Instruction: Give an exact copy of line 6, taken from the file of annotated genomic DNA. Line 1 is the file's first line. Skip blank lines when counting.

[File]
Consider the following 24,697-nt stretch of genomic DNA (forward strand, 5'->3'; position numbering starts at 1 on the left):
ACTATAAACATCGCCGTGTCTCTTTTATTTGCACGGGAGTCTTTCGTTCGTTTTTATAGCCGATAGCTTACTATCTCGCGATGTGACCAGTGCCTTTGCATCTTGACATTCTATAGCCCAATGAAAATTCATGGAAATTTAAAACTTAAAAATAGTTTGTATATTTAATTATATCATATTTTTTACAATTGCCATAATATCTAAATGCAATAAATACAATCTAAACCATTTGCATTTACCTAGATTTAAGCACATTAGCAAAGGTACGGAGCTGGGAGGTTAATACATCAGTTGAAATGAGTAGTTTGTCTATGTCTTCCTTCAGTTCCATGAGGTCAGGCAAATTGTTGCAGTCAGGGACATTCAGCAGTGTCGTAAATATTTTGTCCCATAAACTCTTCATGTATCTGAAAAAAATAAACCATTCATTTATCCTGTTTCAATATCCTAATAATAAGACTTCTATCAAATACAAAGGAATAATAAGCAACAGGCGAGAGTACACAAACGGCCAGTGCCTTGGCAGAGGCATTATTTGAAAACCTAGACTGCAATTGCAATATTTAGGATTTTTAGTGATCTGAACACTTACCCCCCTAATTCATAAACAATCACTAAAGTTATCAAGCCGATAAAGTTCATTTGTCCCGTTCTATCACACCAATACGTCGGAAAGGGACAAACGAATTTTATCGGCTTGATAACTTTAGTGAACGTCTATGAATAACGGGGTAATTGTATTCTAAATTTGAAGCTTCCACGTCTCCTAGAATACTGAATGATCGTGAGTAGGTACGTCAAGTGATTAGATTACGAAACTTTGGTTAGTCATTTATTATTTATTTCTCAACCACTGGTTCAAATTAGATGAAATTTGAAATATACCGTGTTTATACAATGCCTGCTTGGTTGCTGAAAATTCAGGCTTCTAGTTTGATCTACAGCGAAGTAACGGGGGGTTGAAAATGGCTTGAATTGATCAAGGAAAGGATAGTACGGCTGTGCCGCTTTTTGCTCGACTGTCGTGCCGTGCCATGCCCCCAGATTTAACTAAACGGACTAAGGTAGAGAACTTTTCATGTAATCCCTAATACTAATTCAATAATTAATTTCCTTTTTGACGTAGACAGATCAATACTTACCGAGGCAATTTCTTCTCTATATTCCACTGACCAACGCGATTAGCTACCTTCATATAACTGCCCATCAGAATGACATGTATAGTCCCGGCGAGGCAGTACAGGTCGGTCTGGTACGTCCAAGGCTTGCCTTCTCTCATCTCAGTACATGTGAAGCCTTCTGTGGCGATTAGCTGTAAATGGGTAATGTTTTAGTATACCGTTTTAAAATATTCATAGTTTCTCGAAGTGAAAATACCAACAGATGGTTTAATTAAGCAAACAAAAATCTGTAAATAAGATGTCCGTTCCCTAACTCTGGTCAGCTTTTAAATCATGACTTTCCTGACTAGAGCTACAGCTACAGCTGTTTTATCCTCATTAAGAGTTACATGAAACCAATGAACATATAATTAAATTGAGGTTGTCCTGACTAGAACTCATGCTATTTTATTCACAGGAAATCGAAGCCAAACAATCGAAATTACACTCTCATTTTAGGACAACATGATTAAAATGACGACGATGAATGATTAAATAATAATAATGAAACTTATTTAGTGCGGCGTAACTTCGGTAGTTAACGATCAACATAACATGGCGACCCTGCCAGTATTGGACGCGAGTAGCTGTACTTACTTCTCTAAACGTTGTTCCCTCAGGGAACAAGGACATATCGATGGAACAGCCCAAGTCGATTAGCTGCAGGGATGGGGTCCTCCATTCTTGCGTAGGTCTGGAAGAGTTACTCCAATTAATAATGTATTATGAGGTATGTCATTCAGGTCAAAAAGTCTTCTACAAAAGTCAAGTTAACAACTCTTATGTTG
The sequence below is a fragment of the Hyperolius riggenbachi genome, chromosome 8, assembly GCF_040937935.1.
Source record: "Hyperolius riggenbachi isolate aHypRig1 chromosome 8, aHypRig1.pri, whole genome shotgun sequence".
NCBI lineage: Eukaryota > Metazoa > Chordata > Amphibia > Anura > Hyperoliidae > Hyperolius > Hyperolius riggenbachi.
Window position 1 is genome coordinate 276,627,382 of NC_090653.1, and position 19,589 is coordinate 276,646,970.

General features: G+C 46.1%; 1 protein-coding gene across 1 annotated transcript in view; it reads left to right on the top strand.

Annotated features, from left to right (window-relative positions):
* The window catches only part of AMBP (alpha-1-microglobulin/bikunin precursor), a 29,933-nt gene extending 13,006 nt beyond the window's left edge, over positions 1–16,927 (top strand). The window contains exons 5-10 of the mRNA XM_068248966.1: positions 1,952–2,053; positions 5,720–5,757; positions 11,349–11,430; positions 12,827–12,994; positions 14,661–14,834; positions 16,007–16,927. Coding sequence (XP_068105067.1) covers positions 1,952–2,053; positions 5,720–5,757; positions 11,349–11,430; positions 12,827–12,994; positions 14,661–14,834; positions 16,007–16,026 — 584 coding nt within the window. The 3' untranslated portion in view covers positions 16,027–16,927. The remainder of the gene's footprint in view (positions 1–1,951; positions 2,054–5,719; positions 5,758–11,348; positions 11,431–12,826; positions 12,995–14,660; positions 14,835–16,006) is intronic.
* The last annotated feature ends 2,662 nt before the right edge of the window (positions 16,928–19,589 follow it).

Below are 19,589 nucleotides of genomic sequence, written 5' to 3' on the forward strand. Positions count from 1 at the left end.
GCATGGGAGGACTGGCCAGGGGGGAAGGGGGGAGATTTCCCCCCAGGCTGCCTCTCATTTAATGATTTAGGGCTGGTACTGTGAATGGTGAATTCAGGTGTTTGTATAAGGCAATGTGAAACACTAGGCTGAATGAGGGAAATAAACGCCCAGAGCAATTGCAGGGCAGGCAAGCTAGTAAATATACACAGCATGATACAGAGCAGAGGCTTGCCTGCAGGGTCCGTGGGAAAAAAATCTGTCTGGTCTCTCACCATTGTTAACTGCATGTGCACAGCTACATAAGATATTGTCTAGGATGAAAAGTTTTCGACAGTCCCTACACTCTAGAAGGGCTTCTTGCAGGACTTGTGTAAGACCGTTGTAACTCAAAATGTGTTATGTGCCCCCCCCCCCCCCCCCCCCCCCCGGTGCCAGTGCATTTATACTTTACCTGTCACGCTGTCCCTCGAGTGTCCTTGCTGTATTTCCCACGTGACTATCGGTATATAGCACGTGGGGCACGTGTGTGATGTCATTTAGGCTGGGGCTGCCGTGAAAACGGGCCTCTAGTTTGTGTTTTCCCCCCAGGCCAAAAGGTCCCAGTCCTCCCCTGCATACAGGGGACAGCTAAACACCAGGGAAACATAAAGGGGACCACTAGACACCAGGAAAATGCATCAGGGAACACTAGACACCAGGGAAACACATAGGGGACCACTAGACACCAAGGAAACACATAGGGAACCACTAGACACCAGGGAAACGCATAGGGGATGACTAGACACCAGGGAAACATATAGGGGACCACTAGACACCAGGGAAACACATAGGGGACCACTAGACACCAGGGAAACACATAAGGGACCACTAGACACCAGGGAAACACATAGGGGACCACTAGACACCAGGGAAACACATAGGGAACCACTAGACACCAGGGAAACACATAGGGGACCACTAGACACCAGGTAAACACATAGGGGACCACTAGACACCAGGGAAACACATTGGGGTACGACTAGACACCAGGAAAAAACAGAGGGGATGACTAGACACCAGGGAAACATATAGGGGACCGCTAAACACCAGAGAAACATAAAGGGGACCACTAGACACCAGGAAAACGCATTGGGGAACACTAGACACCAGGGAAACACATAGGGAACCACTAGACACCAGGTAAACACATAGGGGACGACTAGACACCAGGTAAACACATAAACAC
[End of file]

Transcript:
Window position 1 is genome coordinate 276,627,382 of NC_090653.1, and position 19,589 is coordinate 276,646,970.